Possible Ethics Fight Has Chief Justice Worried

Chief Justice John Roberts has long prided himself on staying out of politics, but the Supreme Courts recent ethics controversies have put his neutrality to the test.

After Roberts refused to appear before the Senate Judiciary Committee on Tuesday, Democrats accused the court of being unable to police itself, while Republicans slammed them for attempting to smear Justice Clarence Thomas and the courts other conservatives.

The push for ethics legislation remains shaky in a divided Congress, but the debacle has left Roberts, 68, struggling to maintain his impartial image while public confidence in the court continues to plummet.

Im more troubled by the suggestion that testifying to this Committee would somehow infringe on the separation of powers or threaten judicial independence, said Senate Judiciary Committee Chairman Dick Durbin (DIll.).

In fact, answering legitimate questions from the peoples elected representatives is one of the checks and balances that helps preserve the separation of powers.

Throughout his tenure as chief justice, Roberts has worked to keep the courts image from being tarnished by partisan politics. Even on mundane topics like the courts budget, Roberts has left it to his colleagues to testify.

But the 2010 State of the Union Address saw Roberts breaking his silence. After thenPresident Obama denounced the Supreme Courts Citizens United v. FEC ruling on campaign finance with the justices sitting feet away, Roberts voiced his displeasure to law students weeks later.

The image of having the members of one branch of government standing up literally surrounding the Supreme Court cheering and hollering while the court, according to the requirements of protocol, has to sit there expressionless I think is very troubling, Roberts said.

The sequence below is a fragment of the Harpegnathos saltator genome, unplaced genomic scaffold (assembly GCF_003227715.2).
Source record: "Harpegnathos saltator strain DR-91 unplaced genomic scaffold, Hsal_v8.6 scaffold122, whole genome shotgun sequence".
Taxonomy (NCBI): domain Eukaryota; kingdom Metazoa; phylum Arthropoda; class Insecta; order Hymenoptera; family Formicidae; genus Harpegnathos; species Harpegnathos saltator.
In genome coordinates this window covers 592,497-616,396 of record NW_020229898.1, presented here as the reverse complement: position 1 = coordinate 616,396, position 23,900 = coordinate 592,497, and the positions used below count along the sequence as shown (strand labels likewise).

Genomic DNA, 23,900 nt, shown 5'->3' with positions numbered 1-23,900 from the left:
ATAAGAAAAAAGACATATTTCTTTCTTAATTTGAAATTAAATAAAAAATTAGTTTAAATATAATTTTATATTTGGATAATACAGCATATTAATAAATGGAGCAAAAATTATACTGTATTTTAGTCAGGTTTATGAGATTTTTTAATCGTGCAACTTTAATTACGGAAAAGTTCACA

The chief justice was again in the Capitol in 2020, presiding over the impeachment trial of thenPresident Trump. Although he emerged unscathed and earned bipartisan praise, Roberts refused to preside over Trumps second impeachment trial and again declined to appear before the Senate Judiciary Committee Tuesday.

Nevertheless, Democrats still lambasted Roberts and the high court.What Chief Justice Roberts has done in refusing to come before this committee is judicial malpractice. It is a disservice to the courts, said Sen. Richard Blumenthal (DConn.).

Meanwhile, Republicans argued that the effort was an attempt to obstruct the conservativemajority court.

Were going to push back as hard as we can and tell the American people the truth about whats going on. This is not about making the court better. This is about destroying a conservative court. It will not work, said Sen. Lindsey Graham (RS.C.).

Sen. John Kennedy (RLa.) added,Todays hearing is an excuse to sling more mud at an institution.

As the prospect of ethics legislation fades in a GOPcontrolled House, Roberts has remained steadfast in his insular approach. But that hasnt stopped public confidence in the court from hitting an alltime low. According to an NPR/PBS NewsHour/Marist poll, only 37 percent of Americans have a great deal or quite a lot of confidence in the court, the lowest measure recorded since the pollster began asking the question in 2018.


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